1) The Swiss system produces confident, qualified workers. During three of the years we call high school, Swiss students are practicing a craft, directly applying knowledge from the classroom to the workplace. They emulate role models who demonstrate how to relate to customers and perform a range of workplace assignments. The result: workers prepared to act and make decisions. In contrast, many American youth have no structure in their lives, no goals and no sense of accomplishment.
2) Swiss students learn soft skills. They are socialized in the art of conversation and learn early how human interactions determine outcomes. How do you deal with a difficult customer or a difficult supervisor? No matter which career direction students choose to follow, they will have built solid interpersonal skills preparing them to function effectively throughout their lives.
3) A commitment to personal responsibility results from this socialization. By making their own choices and acquiring a strong work ethic, Swiss students are invested in their own progress. The training process is open-ended allowing students to prepare for a credential while also preparing for college.
4) Students in Switzerland are nurtured. Business, trades and the government see them as the country’s future. Swiss education features a flexible curriculum that adjusts to changes in the marketplace. The entire country takes on responsibility for helping each young adult find a niche. Everyone has a place, a sense of belonging. Through apprenticeship programs, students add value to their employers and the labor market, and this human capital brings enhanced wealth to the nation.
5) Work is respected. Everyone finds a place that fits his or her interests and aptitudes. All occupations are needed as part of a thriving society. Youth take their place in an economy that equally treasures manufacturing, the service industries and the professions. This mindset guarantees a strong middle class. Several generations ago, America’s rising middle class led to unprecedented growth and a consumer-oriented society. But as the chasm between rich and poor grows greater, we see more of the workforce — particularly younger workers — being left behind.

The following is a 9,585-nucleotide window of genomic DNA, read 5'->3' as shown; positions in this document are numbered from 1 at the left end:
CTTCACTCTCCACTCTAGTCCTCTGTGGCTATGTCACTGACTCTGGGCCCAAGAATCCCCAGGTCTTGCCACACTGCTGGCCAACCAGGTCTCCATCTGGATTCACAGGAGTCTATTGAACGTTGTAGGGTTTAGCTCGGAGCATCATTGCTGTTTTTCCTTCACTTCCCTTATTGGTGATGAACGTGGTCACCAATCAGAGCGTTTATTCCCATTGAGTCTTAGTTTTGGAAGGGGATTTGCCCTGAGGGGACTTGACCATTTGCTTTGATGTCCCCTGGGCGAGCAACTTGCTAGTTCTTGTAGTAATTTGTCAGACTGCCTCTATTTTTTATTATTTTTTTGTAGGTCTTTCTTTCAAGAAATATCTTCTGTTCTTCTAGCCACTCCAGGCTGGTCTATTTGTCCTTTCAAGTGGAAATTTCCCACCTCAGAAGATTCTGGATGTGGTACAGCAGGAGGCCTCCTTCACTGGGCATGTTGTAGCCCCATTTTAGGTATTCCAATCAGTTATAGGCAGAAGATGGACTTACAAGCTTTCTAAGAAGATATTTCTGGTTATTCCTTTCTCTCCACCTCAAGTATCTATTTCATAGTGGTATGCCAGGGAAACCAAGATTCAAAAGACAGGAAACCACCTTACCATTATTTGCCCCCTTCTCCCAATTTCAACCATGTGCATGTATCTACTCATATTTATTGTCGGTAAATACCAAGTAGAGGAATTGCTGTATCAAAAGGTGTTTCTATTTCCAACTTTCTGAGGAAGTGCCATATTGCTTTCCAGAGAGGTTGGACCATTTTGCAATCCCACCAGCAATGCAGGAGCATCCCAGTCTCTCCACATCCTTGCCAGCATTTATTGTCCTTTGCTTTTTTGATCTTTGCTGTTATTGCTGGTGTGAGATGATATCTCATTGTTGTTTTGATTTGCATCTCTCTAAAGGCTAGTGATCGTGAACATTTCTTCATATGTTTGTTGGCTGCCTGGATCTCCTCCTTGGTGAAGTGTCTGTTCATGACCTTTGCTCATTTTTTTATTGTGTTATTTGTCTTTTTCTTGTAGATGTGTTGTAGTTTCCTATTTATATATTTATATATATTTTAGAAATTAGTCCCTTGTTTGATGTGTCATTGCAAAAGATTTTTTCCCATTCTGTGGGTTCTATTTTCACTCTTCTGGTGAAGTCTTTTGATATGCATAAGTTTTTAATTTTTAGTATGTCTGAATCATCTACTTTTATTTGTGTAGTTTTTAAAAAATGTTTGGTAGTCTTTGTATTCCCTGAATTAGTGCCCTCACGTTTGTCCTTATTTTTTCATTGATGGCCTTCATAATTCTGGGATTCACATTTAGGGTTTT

6) The Swiss system focuses on career development early. In the middle grades, students engage in job shadowing and short-term internships, and they explore alternative pathways and gain familiarity with their own interests and aptitudes. They gain sufficient knowledge to frame a career, certification and a goal while still keeping all options open.
Practices the U.S. Can Model
So what are the lessons for our country? How can we restructure our education system to turn out confident, credentialed workers with a passion for their calling and respect for their neighbors and community?
It won’t be easy. But we must start now to bring together schools, colleges and employers around the challenge. We can integrate in-school and work-site learning for high school students. We can begin career development at early ages, letting students job-shadow and hold short-term internships. We can link industry with youth opportunity, creating vocational clubs that actually lead toward structured relationships.
Working with community colleges and employers, school districts can create grade 11-14 dual pathways with our own versions of a learn-and-earn system that provides students with a credible credential and the foundational literacy and math skills for continued learning in the workplace and in college.
What we need is a commitment across all sectors of our economy to foster our youth with real work opportunities that keep them on the path to a healthy middle class.
Your thoughts and comments are welcome.